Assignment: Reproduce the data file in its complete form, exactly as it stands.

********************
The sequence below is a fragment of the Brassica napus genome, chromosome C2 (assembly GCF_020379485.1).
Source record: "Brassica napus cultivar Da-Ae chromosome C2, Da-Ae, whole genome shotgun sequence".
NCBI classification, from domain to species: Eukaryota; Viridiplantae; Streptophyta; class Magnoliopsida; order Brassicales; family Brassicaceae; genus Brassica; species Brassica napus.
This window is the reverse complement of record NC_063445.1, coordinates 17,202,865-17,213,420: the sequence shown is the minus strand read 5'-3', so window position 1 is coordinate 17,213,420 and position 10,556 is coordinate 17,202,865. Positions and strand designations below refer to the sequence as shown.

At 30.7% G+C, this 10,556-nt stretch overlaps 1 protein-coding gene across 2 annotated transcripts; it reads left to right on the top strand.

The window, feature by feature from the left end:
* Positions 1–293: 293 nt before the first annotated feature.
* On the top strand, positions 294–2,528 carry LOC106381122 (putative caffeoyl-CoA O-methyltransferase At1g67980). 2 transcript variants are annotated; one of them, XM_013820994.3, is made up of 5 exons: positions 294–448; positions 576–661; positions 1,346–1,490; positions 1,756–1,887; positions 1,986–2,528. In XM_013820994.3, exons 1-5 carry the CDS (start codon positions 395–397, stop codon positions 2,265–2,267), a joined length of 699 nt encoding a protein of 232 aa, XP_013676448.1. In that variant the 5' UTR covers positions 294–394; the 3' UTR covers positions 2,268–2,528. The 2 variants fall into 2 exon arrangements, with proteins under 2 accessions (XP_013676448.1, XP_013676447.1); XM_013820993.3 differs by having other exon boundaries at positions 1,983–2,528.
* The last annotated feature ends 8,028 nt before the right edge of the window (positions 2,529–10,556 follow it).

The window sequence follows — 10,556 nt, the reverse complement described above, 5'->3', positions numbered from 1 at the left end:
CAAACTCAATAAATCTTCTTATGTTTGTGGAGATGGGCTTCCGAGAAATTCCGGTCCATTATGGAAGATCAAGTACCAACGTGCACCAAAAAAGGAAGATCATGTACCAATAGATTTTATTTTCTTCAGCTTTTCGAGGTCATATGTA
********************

The sequence below is a fragment of the Brassica napus genome, chromosome C2 (assembly GCF_020379485.1).
Source record: "Brassica napus cultivar Da-Ae chromosome C2, Da-Ae, whole genome shotgun sequence".
NCBI classification, from domain to species: Eukaryota; Viridiplantae; Streptophyta; class Magnoliopsida; order Brassicales; family Brassicaceae; genus Brassica; species Brassica napus.
This window is the reverse complement of record NC_063445.1, coordinates 17,202,865-17,213,420: the sequence shown is the minus strand read 5'-3', so window position 1 is coordinate 17,213,420 and position 10,556 is coordinate 17,202,865. Positions and strand designations below refer to the sequence as shown.

At 30.7% G+C, this 10,556-nt stretch overlaps 1 protein-coding gene across 2 annotated transcripts; it reads left to right on the top strand.

The window, feature by feature from the left end:
* Positions 1–293: 293 nt before the first annotated feature.
* On the top strand, positions 294–2,528 carry LOC106381122 (putative caffeoyl-CoA O-methyltransferase At1g67980). 2 transcript variants are annotated; one of them, XM_013820994.3, is made up of 5 exons: positions 294–448; positions 576–661; positions 1,346–1,490; positions 1,756–1,887; positions 1,986–2,528. In XM_013820994.3, exons 1-5 carry the CDS (start codon positions 395–397, stop codon positions 2,265–2,267), a joined length of 699 nt encoding a protein of 232 aa, XP_013676448.1. In that variant the 5' UTR covers positions 294–394; the 3' UTR covers positions 2,268–2,528. The 2 variants fall into 2 exon arrangements, with proteins under 2 accessions (XP_013676448.1, XP_013676447.1); XM_013820993.3 differs by having other exon boundaries at positions 1,983–2,528.
* The last annotated feature ends 8,028 nt before the right edge of the window (positions 2,529–10,556 follow it).

The window sequence follows — 10,556 nt, the reverse complement described above, 5'->3', positions numbered from 1 at the left end:
CAAACTCAATAAATCTTCTTATGTTTGTGGAGATGGGCTTCCGAGAAATTCCGGTCCATTATGGAAGATCAAGTACCAACGTGCACCAAAAAAGGAAGATCATGTACCAATAGATTTTATTTTCTTCAGCTTTTCGAGGTCATATGTA